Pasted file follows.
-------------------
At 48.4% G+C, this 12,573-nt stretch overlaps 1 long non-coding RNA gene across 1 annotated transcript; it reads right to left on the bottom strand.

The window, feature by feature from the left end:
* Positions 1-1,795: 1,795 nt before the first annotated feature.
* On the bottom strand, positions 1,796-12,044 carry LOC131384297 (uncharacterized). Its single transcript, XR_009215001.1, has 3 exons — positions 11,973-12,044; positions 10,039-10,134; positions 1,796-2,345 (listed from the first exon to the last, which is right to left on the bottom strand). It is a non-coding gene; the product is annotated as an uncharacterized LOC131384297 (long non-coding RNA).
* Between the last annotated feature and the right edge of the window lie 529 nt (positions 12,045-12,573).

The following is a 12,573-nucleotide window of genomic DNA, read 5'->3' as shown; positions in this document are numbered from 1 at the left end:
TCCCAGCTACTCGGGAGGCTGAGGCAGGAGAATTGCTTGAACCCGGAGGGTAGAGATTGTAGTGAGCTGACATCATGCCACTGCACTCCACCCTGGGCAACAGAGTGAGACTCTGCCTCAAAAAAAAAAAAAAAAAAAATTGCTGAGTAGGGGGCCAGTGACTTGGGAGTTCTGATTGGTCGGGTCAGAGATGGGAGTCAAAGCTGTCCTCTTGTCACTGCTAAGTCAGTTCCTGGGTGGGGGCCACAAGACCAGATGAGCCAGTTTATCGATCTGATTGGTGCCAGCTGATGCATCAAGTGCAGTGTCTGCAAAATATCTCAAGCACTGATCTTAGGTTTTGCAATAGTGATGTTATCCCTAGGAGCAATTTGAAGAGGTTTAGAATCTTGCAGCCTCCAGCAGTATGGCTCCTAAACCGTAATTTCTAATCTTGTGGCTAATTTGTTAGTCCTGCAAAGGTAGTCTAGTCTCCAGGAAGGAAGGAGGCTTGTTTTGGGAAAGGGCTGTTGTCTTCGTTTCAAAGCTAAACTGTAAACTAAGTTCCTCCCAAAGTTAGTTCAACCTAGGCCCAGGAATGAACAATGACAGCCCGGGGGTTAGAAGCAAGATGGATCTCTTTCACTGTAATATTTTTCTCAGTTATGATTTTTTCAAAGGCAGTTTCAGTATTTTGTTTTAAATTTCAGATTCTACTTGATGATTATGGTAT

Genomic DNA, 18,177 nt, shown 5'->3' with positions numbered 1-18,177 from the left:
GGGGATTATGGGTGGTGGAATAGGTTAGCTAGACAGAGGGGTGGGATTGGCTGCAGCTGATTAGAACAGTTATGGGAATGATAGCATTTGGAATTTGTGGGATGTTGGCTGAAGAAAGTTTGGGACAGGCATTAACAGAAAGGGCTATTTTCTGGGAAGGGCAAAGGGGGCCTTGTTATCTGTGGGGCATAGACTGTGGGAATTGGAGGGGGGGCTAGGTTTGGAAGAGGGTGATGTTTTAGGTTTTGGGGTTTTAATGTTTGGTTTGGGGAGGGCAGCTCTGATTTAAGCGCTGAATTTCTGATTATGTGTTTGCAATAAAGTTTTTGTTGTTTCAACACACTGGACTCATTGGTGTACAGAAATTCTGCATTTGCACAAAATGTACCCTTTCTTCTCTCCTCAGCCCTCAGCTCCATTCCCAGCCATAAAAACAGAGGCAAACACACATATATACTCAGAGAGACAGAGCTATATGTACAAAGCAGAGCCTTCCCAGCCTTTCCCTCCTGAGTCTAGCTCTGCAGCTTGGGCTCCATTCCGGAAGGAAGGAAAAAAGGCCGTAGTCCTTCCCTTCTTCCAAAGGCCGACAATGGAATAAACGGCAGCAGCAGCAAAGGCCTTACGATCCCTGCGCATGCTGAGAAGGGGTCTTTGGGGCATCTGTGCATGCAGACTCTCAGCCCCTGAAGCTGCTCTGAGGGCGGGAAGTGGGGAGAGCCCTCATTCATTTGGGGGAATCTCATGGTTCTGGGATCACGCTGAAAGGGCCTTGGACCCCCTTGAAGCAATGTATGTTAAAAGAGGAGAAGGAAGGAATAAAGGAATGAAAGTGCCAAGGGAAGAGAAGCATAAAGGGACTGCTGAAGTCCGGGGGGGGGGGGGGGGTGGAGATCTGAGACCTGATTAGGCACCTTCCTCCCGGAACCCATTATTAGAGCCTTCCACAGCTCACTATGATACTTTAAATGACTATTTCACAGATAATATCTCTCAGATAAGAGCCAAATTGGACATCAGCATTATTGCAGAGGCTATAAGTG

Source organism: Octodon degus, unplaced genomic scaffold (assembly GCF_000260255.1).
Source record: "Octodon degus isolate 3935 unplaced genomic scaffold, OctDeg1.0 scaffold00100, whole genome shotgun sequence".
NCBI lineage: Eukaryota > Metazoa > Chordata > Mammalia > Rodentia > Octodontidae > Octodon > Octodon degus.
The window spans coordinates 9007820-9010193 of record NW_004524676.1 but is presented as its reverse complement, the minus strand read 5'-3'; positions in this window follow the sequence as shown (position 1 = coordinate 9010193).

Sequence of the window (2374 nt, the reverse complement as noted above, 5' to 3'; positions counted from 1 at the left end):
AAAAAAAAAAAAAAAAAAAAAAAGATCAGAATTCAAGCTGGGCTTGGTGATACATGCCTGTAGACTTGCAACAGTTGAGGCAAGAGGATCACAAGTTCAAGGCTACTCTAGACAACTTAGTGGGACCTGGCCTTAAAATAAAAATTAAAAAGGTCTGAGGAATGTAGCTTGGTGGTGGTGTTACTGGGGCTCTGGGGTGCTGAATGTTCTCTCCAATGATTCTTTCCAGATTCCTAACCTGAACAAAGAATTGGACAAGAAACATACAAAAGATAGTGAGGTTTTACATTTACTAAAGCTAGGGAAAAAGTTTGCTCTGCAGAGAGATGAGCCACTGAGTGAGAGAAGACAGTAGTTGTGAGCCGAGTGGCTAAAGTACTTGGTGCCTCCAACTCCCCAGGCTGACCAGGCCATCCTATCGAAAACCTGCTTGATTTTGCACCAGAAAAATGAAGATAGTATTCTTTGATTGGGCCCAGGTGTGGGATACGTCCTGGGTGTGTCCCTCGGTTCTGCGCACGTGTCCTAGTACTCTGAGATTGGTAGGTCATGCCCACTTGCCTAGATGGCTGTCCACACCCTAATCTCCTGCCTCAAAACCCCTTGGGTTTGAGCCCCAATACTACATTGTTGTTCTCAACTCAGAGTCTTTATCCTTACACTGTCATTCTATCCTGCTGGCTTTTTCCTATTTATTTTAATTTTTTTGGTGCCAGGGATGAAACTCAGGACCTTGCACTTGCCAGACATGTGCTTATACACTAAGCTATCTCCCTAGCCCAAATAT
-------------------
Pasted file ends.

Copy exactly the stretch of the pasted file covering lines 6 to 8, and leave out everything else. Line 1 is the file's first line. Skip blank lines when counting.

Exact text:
The following is a 12,573-nucleotide window of genomic DNA, read 5'->3' as shown; positions in this document are numbered from 1 at the left end:
TCCCAGCTACTCGGGAGGCTGAGGCAGGAGAATTGCTTGAACCCGGAGGGTAGAGATTGTAGTGAGCTGACATCATGCCACTGCACTCCACCCTGGGCAACAGAGTGAGACTCTGCCTCAAAAAAAAAAAAAAAAAAAATTGCTGAGTAGGGGGCCAGTGACTTGGGAGTTCTGATTGGTCGGGTCAGAGATGGGAGTCAAAGCTGTCCTCTTGTCACTGCTAAGTCAGTTCCTGGGTGGGGGCCACAAGACCAGATGAGCCAGTTTATCGATCTGATTGGTGCCAGCTGATGCATCAAGTGCAGTGTCTGCAAAATATCTCAAGCACTGATCTTAGGTTTTGCAATAGTGATGTTATCCCTAGGAGCAATTTGAAGAGGTTTAGAATCTTGCAGCCTCCAGCAGTATGGCTCCTAAACCGTAATTTCTAATCTTGTGGCTAATTTGTTAGTCCTGCAAAGGTAGTCTAGTCTCCAGGAAGGAAGGAGGCTTGTTTTGGGAAAGGGCTGTTGTCTTCGTTTCAAAGCTAAACTGTAAACTAAGTTCCTCCCAAAGTTAGTTCAACCTAGGCCCAGGAATGAACAATGACAGCCCGGGGGTTAGAAGCAAGATGGATCTCTTTCACTGTAATATTTTTCTCAGTTATGATTTTTTCAAAGGCAGTTTCAGTATTTTGTTTTAAATTTCAGATTCTACTTGATGATTATGGTAT

Genomic DNA, 18,177 nt, shown 5'->3' with positions numbered 1-18,177 from the left: